It is well known that Ernest Shackleton passed his schooldays in Sydenham, as commemorated by the Blue Plaque on the large house on Westwood Hill next to St Bartholomew’s Church, now called ‘St David’s’, but originally ‘Aberdeen House’.

 He was the son of Dr Henry Shackleton, who settled in Sydenham as a General Practitioner, who was also a Classics graduate of Trinity College, Dublin and originally a small landed proprietor, of Kilkea House, CountyKildare in Ireland. He practised homeopathy. Ernest was the second child, and had eight sisters who attended Sydenham High School, and a brother. In the back garden Dr. Shackleton had a famous rose garden, and the young Ernest built a switch-back railway from the drawing-room window right across the lawn; he also liked to play on the roof of the house. He explored the radius of a day’s journey on his bicycle all around Sydenham. On his return from the Antarctic, his sisters would later decorate the house with pennants.

Ernest Shackleton

Ernest Shackleton

Shackleton loyally kept up a friendship with the manager of the bookstore at Sydenham railway station, Charles Lethbridge, and wrote to him during his first Antarctic expedition (with Scott on the Discovery) on 20 September 1902. In his early days Ernest and his sisters belonged to the Band of Hope, a children’s Temperance Society group, who regularly sang songs about the evils of alcohol outside the Sydenham pubs. From ‘Aberdeen House’, starting at the age of thirteen in 1887, for three years he walked over the hill to and from Dulwich College. At the College he ‘did very little work’ according to a contemporary, ‘and if there was a scrap he was usually in it’. His form positions, usually low, very likely indicate impatient boredom; however, the single high results in Mathematics and English that he gained twice, reveal his exceptional intelligence.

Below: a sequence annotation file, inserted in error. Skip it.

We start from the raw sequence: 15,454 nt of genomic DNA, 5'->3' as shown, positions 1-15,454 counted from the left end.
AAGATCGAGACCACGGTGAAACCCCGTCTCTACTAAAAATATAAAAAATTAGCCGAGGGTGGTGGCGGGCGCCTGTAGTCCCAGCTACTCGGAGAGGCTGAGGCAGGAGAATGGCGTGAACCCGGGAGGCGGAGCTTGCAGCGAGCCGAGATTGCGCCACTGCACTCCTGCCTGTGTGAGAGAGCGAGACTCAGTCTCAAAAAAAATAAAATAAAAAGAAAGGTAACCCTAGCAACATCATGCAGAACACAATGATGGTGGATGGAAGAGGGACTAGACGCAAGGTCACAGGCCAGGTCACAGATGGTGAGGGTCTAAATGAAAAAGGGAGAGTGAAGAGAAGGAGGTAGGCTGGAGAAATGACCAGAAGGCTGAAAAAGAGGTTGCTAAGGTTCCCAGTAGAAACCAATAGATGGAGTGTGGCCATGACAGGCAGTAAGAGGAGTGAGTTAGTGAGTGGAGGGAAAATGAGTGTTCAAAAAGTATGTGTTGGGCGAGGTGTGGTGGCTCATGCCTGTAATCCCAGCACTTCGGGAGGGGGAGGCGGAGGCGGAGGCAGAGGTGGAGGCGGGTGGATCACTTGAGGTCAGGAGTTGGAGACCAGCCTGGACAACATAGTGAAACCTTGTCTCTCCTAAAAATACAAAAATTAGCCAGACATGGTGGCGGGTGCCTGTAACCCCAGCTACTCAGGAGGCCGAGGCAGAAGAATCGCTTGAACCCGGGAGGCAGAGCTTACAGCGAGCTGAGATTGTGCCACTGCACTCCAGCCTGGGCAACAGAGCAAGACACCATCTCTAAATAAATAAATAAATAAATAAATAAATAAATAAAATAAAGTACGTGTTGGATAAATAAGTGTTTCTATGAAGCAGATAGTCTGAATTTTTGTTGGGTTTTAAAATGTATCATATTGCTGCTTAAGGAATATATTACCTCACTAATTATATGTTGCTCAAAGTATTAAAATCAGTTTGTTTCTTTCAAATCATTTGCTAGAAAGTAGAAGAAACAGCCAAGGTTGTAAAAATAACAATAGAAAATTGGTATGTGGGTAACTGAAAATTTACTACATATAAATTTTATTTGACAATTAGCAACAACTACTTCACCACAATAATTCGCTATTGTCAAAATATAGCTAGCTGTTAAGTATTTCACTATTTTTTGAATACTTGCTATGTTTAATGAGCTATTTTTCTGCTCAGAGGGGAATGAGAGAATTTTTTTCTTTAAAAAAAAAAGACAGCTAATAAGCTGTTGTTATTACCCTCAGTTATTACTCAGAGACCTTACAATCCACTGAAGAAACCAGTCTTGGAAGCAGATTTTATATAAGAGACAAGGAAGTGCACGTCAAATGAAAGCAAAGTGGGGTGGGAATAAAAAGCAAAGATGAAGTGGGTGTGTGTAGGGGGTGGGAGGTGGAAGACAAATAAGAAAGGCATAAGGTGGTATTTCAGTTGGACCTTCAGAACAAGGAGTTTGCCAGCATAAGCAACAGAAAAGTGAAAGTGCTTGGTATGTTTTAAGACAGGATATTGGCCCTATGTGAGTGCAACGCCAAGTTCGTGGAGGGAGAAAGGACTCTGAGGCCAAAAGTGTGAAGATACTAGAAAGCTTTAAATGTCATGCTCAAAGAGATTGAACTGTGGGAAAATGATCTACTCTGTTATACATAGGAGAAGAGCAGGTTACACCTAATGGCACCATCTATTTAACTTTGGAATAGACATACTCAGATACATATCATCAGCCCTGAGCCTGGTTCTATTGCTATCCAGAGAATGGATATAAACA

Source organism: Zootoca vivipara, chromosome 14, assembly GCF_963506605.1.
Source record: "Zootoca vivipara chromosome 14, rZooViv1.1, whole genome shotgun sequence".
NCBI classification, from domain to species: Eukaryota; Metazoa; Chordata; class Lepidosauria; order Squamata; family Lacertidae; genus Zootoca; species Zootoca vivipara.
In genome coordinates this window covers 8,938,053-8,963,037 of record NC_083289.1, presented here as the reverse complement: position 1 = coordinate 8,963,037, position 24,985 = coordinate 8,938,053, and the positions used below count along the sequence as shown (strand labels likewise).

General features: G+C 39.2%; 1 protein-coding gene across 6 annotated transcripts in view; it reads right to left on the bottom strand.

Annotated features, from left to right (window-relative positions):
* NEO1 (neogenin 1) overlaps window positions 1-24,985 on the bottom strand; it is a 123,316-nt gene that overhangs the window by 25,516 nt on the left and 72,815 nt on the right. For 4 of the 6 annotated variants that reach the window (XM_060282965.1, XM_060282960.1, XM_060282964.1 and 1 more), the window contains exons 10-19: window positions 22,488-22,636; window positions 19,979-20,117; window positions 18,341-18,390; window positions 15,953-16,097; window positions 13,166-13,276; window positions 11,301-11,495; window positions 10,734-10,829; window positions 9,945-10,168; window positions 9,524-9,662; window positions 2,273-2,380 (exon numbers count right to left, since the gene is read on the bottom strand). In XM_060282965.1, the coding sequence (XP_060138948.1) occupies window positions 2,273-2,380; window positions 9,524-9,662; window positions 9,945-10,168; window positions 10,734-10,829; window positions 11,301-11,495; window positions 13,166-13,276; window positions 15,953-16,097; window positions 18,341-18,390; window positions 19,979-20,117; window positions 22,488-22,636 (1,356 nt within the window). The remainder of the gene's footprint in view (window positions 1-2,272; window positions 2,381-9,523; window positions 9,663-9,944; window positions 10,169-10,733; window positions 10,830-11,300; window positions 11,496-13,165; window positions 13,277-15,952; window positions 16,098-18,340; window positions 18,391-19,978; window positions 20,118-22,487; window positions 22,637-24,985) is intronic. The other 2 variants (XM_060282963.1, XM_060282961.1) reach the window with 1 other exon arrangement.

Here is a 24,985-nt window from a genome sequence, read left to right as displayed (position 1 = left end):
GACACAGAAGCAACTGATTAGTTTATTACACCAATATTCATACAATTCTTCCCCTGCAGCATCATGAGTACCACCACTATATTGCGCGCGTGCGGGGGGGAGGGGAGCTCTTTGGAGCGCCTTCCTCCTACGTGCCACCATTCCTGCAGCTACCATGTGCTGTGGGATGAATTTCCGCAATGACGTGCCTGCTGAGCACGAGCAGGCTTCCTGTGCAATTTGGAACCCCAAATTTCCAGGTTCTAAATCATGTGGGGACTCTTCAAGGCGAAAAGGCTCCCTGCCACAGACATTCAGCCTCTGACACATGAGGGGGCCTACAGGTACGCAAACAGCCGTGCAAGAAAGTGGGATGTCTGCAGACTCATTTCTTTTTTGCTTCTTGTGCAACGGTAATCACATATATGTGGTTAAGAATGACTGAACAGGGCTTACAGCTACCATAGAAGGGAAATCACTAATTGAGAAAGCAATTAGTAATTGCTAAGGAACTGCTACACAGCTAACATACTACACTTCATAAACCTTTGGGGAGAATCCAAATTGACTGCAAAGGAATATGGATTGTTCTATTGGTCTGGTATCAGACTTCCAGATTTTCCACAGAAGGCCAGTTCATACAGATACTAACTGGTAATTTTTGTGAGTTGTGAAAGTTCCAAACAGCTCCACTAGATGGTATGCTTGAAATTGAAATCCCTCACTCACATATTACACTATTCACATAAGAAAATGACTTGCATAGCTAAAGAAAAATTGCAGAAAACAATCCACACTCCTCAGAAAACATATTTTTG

Endurance, ‘fast in sea ice’ , later Winter, 1915

 Dr. Shackleton reluctantly let him join the mercantile marine after his sixteenth birthday in 1890; later, he was to say that for all the good points of Dulwich, his first year at sea was a better school: he had the leisure to read for hours on end, and memorised long passages of poetry; he was saved from the sea (pulled out by his hair) and experienced a hurricane. Returning to the Great Hall of the College to present the prizes as the man of the hour in July 1909, after the return of his Nimrod expedition, he declared that he had never been so near to the prizes as he had been today. The Dulwich boys used to call him ‘Mick’, ‘Mike’ or ‘Micky’, as he retained traces of an Irish brogue.

Significant further details of local interest about Shackleton’s youth was given by Hugh Robert Mill in his Life of Shackleton (1923):

 ‘The story of these days would not be complete without a paragraph of secret history, the revelation of which is no longer an indiscretion. Mike was addicted to playing truant from school, and we may assume that he was versed in the art of plausible excuses both at school and at home. He was the leader of a sworn band, other members of which were Arthur Griffiths (‘Griff’ for short), Ned Sleep and Chris Kay. With such names they could not help playing at the hunt for hidden treasure on desolate islands, the chosen haunt being a strip of private wood adjoining the railway. Many a long day they spent there, cowering in a hollow under the root of a great tree, speaking in whispers, for might not the next lair hide the lurking shapes of Ben Gunn, Black Dog, old Pew, and even Long John Silver himself?  – in that wood in those days time and space, fact and fiction were a continuum of romance. All things there were held in common by the four, and the properties in the drama that was being lived included a revolver with cartridges, an air-gun, a flute, a concertina, and the hull of a large model boat, the rigging and altering of which gave rise to lengthy discussions and very unsatisfactory results. Food was stored up also, for missing school meant doing without dinner, and there was a box of the cheapest cigarettes on the market, which Mike smoked with the best of them, and once when cash was available a bottle of cooking sherry was smuggled in for a grand carouse. This Mike would not touch, and the others long regretted their rashness. All the talk was of adventure, and many a rousing tale of the sea did Mike read aloud to his comrades, all of whom resolved to be sailors; and remarkable as it may appear, all four grew up to follow the sea’.